Buses are incredibly cheap - catch a double decker for great views from the top deck! Fares are based on distance travelled, but you must have the exact change. Luckily, destinations are displayed in both Chinese and English.
Ferries are a fun way to hop between Hong Kong's islands. The Star Ferry is legendary and takes you from Hong Kong Island to Kowloon.
Trams are an old Hong Kong favourite and are a step back in time. Only costing HKD2.30 per journey, but again, have the exact change.
The scale of Hong Kong's high rises becomes obvious almost immediately. It means that if you see nothing else during your stay, it is best to go to The Peak, which gets its name from being the highest point on Hong Kong island. The tram up to The Peak is an experience in itself! Catch it from Garden Road in Central.
Not only has this been Hong Kong's most exclusive neighbourhood since colonial times, it also offers the best views of what is one of the world's most spectacular cityscapes. From Victoria Harbour all the way to the green hills of the New Territories the view is truly breathtaking. In the early evening, the panorama melts into pink and orange before bursting out as a dazzling galaxy of light, shimmering beneath you.
The skyline is also what draws many visitors to the Tsim Sha Tsui Promenade, which passes the Hong Kong Cultural Centre and the Hong Kong Space Museum and starts at the Clock Tower.
When the sun goes down, visitors can be treated to a stretch of traders opera singers and fortune tellers at the Temple Street Night Market, a popular street bazaar, named after a Tin Hau temple located in the centre of its main drag. This is a place steeped in local traditions and is the perfect place to witness the buzz and excitement of the traditional Chinese market.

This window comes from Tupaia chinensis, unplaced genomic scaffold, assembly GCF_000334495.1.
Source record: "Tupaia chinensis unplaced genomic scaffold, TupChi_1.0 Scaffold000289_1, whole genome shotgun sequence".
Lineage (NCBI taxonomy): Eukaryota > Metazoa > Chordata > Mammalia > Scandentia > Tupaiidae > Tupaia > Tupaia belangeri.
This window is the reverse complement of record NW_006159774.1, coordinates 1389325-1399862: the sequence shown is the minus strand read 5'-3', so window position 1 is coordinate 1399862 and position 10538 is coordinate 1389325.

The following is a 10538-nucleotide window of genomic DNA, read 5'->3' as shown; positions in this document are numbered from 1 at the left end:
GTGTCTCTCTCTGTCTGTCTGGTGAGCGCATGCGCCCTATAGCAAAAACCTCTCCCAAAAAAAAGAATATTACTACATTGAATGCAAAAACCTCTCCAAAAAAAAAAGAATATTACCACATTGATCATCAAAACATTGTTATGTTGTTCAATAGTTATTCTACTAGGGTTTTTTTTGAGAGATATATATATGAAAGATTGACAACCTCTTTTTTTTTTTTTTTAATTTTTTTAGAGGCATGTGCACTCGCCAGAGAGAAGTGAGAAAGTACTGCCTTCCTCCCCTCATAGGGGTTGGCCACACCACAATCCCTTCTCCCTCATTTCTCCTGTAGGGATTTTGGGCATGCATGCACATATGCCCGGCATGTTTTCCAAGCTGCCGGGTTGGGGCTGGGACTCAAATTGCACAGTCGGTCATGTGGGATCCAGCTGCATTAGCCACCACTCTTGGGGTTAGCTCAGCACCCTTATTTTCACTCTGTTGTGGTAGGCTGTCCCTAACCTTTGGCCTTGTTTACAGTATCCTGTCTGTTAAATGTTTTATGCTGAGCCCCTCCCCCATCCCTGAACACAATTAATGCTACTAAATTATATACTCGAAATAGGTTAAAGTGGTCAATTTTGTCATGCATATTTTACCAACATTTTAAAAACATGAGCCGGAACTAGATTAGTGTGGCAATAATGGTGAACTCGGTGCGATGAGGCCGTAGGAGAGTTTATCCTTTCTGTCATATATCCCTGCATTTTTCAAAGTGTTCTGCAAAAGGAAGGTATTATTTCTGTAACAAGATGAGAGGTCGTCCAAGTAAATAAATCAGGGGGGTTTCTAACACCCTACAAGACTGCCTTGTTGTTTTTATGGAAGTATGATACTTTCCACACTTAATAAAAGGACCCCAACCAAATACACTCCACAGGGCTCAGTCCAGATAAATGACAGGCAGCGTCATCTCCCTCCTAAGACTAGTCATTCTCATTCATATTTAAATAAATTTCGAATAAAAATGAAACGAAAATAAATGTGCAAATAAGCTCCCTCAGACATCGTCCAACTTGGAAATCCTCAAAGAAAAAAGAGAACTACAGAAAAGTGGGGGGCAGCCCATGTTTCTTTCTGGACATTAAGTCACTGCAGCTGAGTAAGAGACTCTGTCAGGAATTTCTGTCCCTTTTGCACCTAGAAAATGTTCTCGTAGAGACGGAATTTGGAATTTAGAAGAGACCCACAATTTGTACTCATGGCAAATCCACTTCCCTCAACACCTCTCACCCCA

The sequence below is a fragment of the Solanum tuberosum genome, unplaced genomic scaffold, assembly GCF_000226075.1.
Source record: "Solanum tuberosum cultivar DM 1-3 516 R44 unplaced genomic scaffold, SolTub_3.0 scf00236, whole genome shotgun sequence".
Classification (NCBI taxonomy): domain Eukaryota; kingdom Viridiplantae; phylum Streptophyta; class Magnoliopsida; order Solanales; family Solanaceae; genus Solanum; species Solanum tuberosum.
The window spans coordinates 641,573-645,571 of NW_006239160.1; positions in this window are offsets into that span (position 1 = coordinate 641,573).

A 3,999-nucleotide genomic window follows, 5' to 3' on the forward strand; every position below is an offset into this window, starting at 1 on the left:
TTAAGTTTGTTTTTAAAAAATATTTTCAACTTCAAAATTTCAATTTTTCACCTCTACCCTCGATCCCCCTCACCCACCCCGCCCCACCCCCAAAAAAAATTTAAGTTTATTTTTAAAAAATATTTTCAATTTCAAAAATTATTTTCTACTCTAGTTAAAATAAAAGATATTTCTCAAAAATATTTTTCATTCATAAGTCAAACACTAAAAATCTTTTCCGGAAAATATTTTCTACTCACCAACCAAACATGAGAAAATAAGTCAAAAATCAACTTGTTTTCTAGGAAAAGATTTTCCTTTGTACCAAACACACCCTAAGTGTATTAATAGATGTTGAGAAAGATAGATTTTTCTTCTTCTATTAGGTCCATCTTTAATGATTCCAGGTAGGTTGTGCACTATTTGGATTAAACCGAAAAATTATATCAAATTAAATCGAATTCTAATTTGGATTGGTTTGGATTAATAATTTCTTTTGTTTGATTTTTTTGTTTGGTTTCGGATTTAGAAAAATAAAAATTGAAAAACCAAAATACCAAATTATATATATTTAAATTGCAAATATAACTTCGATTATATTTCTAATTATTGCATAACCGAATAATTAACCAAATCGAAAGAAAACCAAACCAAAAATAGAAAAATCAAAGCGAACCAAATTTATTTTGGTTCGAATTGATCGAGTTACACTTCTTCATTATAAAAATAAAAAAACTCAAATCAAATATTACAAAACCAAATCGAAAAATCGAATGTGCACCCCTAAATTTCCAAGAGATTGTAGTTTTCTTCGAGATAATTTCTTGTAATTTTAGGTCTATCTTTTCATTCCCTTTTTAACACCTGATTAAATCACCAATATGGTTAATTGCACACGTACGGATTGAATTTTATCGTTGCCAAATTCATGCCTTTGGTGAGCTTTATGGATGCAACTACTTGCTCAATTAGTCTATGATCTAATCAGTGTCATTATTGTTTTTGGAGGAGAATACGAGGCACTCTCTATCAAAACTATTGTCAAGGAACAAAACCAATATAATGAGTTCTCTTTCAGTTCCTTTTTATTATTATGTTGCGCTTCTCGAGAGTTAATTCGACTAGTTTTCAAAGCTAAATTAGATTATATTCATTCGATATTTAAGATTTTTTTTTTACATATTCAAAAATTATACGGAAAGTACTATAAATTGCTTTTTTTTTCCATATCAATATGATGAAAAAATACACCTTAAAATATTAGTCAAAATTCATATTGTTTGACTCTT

Another shopping hotspot is the Ladies Market, which squeezes more than 100 stalls of bargain clothing, accessories and souvenirs on Tung Choi Street, stretching for one kilometre. Stanley Market is also a must-do. The Jumbo Floating Restaurant in Aberdeen is also a sight to behold, and you can pay a local fisherman to take you out on a junk around it.
Lantau Island - the residential hotbed of British expats in the 80s and 90s - also hosts the Po Lin Buddha, and Disneyland.
Lan Kwai Fong is one of Hong Kong’s most popular nightlife hot spots, boasting more than 90 restaurants and bars, allowing it to cater to almost any taste and clientele.
Take a trip to one of the many clubs and you just might bump into a celebrity, such is the reputation for this part of town.
Either get in the thick of the action by perching on a side street bar, head up to the upper floors and watch the organised chaos below pass you by.
Lan Kwai Fong often hosts carnivals and other celebrations during the major festivals, such as Halloween, Christmas and New Year, and even has its own beer festival.
Whether you're looking for a night on the tiles or a spot of fine dining, you're sure to find something here.
Wanchai is also popular, especially on a Sevens weekend. Carnegie's, Coyote, Devil's Advocate, The White Hart and Joe Bananas can all be found here.